A Sociologists Perspective
In this essay I will discuss the various perspectives of some of the twentieth centuries leading academic minds within the fields of sociology and anthropology. I will looking closely at the working styles, processes and influences of Howard Becker, Margaret Mead and Leslie White.
The essay will begin by discussing the main theoretical concerns for each of the academics, discussing briefly what their work was, what it meant and how they achieved what they did with it, before moving to discuss who they were and where they fit into the sociological grid, discussing how their work was viewed and subsequently how their work made others view them, for the two things are not always complimentary of one another.
I will provide support for the work by including information discussing how they reached their respective conclusions and which data they recorded and or sampled in order to get to their various conclusions.
I will summarise the essay not by reflecting on how they are regarded now in modern times, in a world that is more than a century older than when they were born, but by discussing how they used their own personal experiences and values to create their work, pointing out any possibly influences it had on the outcome, before finally addressing their impact on the world of sociology, what legacies they have left behind and how their research and findings have influenced or continue to influence the academic sociological world today.
The overall aim of the project it not to criticise, attack or defend the work of these individuals, as their observations and studies may now be things that we take for granted every day, but I intend to merely advise others on their work and ensure that we do not forget the footwork that was laid down for all sociological students the world over by these great men and women.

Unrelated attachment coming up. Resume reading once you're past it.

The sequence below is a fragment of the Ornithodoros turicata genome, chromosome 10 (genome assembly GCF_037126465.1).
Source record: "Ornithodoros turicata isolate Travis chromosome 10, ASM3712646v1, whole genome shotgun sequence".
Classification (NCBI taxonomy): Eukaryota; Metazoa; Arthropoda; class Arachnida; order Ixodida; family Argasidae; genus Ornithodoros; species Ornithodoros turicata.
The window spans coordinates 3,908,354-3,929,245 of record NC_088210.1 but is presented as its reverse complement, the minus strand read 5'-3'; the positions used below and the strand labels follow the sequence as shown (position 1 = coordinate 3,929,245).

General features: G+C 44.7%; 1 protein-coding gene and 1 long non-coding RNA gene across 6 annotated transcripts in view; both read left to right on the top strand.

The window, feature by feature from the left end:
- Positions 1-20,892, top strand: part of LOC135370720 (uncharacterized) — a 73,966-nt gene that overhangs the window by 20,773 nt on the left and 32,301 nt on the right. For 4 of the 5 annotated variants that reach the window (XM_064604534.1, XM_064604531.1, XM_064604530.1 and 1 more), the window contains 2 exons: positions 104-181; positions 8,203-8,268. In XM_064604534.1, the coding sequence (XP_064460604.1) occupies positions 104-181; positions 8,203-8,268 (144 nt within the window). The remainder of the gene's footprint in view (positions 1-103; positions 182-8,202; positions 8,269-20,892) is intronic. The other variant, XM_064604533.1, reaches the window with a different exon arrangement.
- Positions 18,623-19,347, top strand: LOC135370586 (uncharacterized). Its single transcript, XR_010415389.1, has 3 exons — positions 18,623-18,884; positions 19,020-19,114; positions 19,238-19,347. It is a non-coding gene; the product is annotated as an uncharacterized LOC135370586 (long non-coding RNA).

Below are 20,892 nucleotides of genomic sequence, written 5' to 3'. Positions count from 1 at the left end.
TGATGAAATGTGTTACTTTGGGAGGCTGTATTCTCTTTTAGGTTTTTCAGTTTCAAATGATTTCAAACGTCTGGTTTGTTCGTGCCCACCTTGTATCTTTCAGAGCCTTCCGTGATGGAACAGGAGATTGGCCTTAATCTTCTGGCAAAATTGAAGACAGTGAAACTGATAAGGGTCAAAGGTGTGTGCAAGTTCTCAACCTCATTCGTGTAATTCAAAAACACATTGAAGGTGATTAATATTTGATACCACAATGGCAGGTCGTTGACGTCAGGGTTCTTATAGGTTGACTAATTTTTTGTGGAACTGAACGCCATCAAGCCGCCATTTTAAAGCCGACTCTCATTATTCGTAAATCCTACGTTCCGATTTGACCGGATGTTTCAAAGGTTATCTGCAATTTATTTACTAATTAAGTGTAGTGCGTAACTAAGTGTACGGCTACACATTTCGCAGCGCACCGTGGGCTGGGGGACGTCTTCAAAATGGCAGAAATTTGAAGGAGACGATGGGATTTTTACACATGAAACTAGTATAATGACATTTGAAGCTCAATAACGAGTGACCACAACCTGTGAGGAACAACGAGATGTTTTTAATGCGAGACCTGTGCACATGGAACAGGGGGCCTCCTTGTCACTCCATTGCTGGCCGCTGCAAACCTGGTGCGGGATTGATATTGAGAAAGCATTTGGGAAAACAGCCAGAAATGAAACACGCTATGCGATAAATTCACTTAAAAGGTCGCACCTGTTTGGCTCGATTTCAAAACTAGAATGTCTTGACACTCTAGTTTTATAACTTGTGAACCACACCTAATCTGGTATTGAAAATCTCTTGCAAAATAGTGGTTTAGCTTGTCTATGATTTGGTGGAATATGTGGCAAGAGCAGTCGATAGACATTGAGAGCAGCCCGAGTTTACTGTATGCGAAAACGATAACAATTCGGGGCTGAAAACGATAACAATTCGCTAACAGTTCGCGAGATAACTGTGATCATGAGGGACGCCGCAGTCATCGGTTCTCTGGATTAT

Howard Becker, born in 1928 became a leading American sociologist, with his work primarily addressing the Sociology of deviancy, which as his thoughts and opinions developed, broke away and formed what is now know as labelling theory. This theory addresses the way in which the population of a majority will easily and simply label the minority, than then discusses how the minority develop based upon the label that they have been burdened with. It talks about how by labelling people in a certain way simply because they are different from the accepted ‘norm’ in that area, an irreversible effect is had on them which control how they develop and what they become. Becker is the man responsible for the creating of the highly regarded phrase of ‘The hierarchy of credibility.’
Margaret Mead was an American Social Anthropologist who conducted many studies within foreign cultures over the years, including the native people of New Guinea. She was also a prominent voice in the developing field of psychiatry, which led her to conduct research into the Cultural perceptions of Schizophrenia.
The majority of Mead’s work was based within the boundaries of cultural evolution, with her thoughts being directed towards how we mature. She was keen to note that the rate of maturation and also the figure a person becomes is influenced not by the person themselves but by their cultural conditioning and also the external expectations that were being placed one that person; whether it be a positive pressure or a negative one. Leslie White is another social anthropologist, who much like Mead devoted most of his time with the concern of cultural evolution. Focusing on how cultural developments are directly related to the technological advancements of that nation in question. Eventually creating the theory of P = ET. P P is regarded as the cultural development, while E stands for the energy consumed per capita and T is the efficiency of use regarding said energy. White himself stated that culture can be viewed as consisting of three separate layers, the bottom layer is technology, while the top is philosophical. This middle ground therefore is composed of sociological components. Technology is the primary diving force behind culture and its evolution. White reasoned this by further stating that Society is a functioning of different technologies; philosophies express the previously mentioned technologies while reflecting the society as a whole. It is technology the decides the shape of the social systems it is part of, which then, when coupled together create the philosophical realm